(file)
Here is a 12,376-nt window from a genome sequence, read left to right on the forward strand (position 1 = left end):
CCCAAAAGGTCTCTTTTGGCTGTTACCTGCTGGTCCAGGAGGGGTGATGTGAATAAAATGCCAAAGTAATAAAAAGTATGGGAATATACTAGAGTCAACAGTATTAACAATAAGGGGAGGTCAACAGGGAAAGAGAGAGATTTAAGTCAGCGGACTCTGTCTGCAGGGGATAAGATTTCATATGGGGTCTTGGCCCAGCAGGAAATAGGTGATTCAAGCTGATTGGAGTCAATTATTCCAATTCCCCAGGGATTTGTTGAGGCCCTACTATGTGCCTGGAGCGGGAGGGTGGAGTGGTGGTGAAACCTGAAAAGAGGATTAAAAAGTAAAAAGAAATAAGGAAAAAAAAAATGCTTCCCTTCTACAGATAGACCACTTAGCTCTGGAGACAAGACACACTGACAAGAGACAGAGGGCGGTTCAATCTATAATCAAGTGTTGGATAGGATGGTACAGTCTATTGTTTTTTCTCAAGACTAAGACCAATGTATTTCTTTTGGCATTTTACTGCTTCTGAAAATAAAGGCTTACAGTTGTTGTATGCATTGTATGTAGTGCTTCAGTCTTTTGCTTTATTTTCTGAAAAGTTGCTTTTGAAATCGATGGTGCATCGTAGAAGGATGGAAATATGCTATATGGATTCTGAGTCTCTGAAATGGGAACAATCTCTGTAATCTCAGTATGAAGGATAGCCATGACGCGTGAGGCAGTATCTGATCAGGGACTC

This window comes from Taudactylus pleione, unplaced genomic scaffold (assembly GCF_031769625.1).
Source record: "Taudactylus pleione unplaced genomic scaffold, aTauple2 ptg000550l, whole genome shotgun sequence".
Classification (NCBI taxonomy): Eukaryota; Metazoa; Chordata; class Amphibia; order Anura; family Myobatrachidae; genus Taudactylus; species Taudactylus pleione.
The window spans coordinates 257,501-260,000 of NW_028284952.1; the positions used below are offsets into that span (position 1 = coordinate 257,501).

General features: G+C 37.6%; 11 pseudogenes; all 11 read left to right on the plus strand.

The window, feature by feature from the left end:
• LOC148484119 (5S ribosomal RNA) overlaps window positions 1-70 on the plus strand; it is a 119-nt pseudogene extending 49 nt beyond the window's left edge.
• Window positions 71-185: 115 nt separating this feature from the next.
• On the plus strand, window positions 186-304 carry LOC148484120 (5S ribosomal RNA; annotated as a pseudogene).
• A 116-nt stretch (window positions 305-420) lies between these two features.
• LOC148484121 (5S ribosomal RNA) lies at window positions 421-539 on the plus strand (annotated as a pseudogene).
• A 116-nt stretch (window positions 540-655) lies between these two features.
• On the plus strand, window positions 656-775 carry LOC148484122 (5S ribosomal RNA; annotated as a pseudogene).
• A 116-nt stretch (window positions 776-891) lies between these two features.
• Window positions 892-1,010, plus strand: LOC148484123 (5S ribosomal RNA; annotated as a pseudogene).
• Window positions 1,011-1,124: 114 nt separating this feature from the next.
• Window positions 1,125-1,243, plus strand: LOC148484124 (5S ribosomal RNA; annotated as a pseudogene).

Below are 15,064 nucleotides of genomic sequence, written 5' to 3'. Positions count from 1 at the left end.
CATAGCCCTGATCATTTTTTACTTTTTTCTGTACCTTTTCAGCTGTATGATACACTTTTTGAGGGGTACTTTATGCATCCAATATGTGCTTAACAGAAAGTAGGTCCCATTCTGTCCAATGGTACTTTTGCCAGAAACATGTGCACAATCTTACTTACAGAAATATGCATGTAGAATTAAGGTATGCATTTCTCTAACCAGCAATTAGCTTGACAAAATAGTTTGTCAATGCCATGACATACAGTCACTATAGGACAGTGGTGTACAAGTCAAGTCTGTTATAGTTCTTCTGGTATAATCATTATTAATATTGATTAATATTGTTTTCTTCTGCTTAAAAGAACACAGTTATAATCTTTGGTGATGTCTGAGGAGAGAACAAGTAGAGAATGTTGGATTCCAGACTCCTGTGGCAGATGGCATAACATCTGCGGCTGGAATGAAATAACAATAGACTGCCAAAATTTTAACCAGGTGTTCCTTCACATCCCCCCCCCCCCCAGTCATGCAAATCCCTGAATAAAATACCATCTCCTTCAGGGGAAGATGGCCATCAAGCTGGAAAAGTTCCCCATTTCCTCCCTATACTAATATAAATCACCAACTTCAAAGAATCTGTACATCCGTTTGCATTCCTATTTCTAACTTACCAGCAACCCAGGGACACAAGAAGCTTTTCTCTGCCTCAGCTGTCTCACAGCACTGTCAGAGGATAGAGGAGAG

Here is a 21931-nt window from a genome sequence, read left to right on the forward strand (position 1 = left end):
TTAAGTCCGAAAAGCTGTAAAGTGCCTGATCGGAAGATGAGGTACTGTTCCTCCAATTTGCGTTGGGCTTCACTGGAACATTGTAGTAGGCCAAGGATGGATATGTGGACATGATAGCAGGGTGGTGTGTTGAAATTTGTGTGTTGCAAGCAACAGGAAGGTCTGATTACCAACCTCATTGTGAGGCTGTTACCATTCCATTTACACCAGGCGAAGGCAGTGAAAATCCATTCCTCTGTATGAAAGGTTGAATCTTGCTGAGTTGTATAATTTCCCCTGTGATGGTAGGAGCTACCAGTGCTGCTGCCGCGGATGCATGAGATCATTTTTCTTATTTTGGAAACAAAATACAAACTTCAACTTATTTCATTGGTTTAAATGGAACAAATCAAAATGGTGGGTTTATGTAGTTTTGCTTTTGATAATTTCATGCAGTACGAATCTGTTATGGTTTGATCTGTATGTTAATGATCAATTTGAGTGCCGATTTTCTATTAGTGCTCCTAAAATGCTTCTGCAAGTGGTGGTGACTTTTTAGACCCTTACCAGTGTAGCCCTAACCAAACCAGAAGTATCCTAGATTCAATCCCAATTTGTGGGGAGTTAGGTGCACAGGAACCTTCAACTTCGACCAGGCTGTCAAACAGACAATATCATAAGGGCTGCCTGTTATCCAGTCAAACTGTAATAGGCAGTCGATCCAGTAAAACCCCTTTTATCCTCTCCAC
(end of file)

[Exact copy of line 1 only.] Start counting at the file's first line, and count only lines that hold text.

Here is a 12,376-nt window from a genome sequence, read left to right on the forward strand (position 1 = left end):